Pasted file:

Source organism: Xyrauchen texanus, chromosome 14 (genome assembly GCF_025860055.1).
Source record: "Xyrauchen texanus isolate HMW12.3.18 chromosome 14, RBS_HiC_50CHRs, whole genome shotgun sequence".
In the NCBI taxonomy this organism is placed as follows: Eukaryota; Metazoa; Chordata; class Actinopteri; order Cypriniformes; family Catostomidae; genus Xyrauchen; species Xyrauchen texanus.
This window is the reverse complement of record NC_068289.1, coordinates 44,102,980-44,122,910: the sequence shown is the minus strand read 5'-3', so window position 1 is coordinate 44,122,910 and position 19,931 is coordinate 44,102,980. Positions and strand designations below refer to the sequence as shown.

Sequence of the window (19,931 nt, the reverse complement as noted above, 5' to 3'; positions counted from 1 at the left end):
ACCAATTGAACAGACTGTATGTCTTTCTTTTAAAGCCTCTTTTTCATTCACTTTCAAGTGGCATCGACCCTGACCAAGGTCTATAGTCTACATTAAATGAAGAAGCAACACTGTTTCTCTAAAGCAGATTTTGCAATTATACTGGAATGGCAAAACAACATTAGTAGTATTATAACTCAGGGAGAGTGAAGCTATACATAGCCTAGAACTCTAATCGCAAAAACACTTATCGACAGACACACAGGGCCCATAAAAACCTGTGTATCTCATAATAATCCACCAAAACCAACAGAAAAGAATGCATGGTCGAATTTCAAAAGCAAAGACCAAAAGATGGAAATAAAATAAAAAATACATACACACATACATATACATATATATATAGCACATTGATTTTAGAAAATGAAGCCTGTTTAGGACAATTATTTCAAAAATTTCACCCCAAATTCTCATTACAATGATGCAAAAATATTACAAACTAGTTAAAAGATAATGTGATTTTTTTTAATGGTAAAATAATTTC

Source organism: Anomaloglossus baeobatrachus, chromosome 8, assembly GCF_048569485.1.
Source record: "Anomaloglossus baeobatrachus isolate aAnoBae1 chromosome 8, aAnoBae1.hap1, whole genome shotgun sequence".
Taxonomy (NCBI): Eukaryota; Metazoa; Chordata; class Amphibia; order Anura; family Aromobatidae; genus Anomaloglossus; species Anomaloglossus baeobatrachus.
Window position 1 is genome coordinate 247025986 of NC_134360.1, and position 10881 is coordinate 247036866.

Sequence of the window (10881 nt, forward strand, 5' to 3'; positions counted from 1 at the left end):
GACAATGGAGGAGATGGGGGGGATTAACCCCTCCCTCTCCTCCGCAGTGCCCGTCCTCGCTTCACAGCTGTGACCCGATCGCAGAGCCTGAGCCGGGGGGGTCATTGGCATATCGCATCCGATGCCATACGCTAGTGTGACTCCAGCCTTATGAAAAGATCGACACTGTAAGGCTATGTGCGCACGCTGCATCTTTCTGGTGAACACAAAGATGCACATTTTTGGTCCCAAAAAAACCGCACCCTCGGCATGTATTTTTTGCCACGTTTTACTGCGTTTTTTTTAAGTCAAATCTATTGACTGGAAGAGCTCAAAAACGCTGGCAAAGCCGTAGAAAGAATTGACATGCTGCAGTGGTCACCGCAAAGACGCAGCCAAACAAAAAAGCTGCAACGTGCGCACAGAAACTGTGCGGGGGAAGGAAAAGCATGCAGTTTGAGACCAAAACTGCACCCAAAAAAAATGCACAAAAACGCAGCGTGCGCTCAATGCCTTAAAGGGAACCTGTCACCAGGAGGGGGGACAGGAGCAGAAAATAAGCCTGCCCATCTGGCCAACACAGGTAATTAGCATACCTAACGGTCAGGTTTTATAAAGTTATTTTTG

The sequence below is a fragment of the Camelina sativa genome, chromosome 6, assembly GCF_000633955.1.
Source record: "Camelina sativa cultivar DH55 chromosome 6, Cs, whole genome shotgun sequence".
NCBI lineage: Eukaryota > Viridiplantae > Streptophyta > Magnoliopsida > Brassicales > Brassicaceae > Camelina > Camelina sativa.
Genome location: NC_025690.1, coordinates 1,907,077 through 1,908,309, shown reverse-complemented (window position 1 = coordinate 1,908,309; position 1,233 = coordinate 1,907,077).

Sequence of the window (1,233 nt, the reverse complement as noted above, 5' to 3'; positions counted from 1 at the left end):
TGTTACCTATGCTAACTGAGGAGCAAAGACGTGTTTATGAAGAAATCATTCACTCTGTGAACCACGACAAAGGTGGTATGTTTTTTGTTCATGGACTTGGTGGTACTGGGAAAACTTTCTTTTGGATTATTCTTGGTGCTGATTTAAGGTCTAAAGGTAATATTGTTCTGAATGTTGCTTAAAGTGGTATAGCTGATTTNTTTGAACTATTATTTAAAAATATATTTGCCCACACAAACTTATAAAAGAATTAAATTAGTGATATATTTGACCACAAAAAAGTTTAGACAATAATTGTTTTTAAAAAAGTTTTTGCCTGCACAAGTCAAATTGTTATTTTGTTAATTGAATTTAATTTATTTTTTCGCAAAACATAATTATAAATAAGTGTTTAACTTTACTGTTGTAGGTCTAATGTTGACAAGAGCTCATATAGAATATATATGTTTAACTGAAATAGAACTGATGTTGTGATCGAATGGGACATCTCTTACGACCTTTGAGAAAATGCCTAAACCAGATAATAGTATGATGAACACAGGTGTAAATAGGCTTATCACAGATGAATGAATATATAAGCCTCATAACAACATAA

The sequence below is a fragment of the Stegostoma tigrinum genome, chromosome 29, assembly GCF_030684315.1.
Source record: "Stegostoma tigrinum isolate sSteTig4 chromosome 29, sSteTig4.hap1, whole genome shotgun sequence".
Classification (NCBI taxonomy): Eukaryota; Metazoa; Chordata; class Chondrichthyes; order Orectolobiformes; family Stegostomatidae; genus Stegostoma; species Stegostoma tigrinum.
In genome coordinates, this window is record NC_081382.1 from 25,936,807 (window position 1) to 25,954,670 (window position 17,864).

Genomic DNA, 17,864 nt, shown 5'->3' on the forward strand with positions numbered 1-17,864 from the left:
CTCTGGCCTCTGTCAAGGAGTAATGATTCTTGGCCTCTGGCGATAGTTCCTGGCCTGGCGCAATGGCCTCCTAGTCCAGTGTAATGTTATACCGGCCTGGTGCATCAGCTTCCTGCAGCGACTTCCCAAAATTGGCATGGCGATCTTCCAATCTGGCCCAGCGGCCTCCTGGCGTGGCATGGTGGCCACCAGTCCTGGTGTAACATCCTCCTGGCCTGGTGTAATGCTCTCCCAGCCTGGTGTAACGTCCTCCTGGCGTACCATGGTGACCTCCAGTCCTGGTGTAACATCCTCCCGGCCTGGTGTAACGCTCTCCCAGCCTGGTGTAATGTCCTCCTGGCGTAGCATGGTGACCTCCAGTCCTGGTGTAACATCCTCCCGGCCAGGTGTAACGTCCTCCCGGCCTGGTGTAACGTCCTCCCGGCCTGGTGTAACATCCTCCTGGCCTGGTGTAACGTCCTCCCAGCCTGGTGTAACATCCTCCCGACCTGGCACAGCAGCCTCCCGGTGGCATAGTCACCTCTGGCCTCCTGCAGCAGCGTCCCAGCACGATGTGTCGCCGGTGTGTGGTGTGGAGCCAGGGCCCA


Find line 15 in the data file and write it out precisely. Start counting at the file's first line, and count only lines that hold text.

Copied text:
NCBI lineage: Eukaryota > Viridiplantae > Streptophyta > Magnoliopsida > Brassicales > Brassicaceae > Camelina > Camelina sativa.